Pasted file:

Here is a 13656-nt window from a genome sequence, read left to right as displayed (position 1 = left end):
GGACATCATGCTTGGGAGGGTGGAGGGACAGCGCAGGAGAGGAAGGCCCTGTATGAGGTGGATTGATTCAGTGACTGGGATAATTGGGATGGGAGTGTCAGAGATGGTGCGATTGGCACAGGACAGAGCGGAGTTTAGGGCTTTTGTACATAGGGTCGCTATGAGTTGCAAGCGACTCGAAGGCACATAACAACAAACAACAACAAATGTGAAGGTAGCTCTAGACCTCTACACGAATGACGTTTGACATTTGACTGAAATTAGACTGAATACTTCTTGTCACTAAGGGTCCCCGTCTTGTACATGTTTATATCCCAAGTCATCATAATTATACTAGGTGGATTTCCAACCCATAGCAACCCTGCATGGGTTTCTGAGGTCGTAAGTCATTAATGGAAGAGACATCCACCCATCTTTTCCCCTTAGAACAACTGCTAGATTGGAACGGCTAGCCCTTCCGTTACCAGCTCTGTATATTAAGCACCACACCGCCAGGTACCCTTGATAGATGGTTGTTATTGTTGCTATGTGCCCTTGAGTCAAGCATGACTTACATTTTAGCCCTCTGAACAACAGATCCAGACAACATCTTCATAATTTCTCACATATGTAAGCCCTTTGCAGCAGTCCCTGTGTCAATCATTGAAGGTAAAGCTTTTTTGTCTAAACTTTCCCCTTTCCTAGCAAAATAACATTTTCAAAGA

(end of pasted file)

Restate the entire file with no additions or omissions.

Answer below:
Here is a 13656-nt window from a genome sequence, read left to right as displayed (position 1 = left end):
GGACATCATGCTTGGGAGGGTGGAGGGACAGCGCAGGAGAGGAAGGCCCTGTATGAGGTGGATTGATTCAGTGACTGGGATAATTGGGATGGGAGTGTCAGAGATGGTGCGATTGGCACAGGACAGAGCGGAGTTTAGGGCTTTTGTACATAGGGTCGCTATGAGTTGCAAGCGACTCGAAGGCACATAACAACAAACAACAACAAATGTGAAGGTAGCTCTAGACCTCTACACGAATGACGTTTGACATTTGACTGAAATTAGACTGAATACTTCTTGTCACTAAGGGTCCCCGTCTTGTACATGTTTATATCCCAAGTCATCATAATTATACTAGGTGGATTTCCAACCCATAGCAACCCTGCATGGGTTTCTGAGGTCGTAAGTCATTAATGGAAGAGACATCCACCCATCTTTTCCCCTTAGAACAACTGCTAGATTGGAACGGCTAGCCCTTCCGTTACCAGCTCTGTATATTAAGCACCACACCGCCAGGTACCCTTGATAGATGGTTGTTATTGTTGCTATGTGCCCTTGAGTCAAGCATGACTTACATTTTAGCCCTCTGAACAACAGATCCAGACAACATCTTCATAATTTCTCACATATGTAAGCCCTTTGCAGCAGTCCCTGTGTCAATCATTGAAGGTAAAGCTTTTTTGTCTAAACTTTCCCCTTTCCTAGCAAAATAACATTTTCAAAGA